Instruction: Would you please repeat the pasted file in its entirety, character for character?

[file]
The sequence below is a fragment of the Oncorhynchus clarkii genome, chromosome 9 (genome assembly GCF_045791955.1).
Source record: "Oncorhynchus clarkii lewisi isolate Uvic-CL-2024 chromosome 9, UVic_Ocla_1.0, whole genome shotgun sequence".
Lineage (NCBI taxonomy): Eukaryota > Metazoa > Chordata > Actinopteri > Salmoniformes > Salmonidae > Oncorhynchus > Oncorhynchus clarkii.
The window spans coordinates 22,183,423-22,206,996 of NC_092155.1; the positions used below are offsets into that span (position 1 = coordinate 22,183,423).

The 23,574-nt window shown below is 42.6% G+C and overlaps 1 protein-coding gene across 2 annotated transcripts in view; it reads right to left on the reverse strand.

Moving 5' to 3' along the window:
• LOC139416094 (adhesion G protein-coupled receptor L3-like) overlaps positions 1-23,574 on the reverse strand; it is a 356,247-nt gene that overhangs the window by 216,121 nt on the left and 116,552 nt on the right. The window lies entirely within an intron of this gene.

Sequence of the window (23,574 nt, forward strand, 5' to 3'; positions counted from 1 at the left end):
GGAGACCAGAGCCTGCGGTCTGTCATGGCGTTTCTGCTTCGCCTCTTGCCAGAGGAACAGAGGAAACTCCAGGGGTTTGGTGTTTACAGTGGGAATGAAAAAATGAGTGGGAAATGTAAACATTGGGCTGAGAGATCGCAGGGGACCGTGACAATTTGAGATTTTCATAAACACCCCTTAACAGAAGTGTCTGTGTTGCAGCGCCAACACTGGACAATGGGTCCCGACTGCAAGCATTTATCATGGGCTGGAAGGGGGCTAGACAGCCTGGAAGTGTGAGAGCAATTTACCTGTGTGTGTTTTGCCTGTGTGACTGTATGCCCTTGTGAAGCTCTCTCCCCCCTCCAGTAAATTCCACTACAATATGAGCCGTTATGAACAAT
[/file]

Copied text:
The sequence below is a fragment of the Oncorhynchus clarkii genome, chromosome 9 (genome assembly GCF_045791955.1).
Source record: "Oncorhynchus clarkii lewisi isolate Uvic-CL-2024 chromosome 9, UVic_Ocla_1.0, whole genome shotgun sequence".
Lineage (NCBI taxonomy): Eukaryota > Metazoa > Chordata > Actinopteri > Salmoniformes > Salmonidae > Oncorhynchus > Oncorhynchus clarkii.
The window spans coordinates 22,183,423-22,206,996 of NC_092155.1; the positions used below are offsets into that span (position 1 = coordinate 22,183,423).

The 23,574-nt window shown below is 42.6% G+C and overlaps 1 protein-coding gene across 2 annotated transcripts in view; it reads right to left on the reverse strand.

Moving 5' to 3' along the window:
• LOC139416094 (adhesion G protein-coupled receptor L3-like) overlaps positions 1-23,574 on the reverse strand; it is a 356,247-nt gene that overhangs the window by 216,121 nt on the left and 116,552 nt on the right. The window lies entirely within an intron of this gene.

Sequence of the window (23,574 nt, forward strand, 5' to 3'; positions counted from 1 at the left end):
GGAGACCAGAGCCTGCGGTCTGTCATGGCGTTTCTGCTTCGCCTCTTGCCAGAGGAACAGAGGAAACTCCAGGGGTTTGGTGTTTACAGTGGGAATGAAAAAATGAGTGGGAAATGTAAACATTGGGCTGAGAGATCGCAGGGGACCGTGACAATTTGAGATTTTCATAAACACCCCTTAACAGAAGTGTCTGTGTTGCAGCGCCAACACTGGACAATGGGTCCCGACTGCAAGCATTTATCATGGGCTGGAAGGGGGCTAGACAGCCTGGAAGTGTGAGAGCAATTTACCTGTGTGTGTTTTGCCTGTGTGACTGTATGCCCTTGTGAAGCTCTCTCCCCCCTCCAGTAAATTCCACTACAATATGAGCCGTTATGAACAAT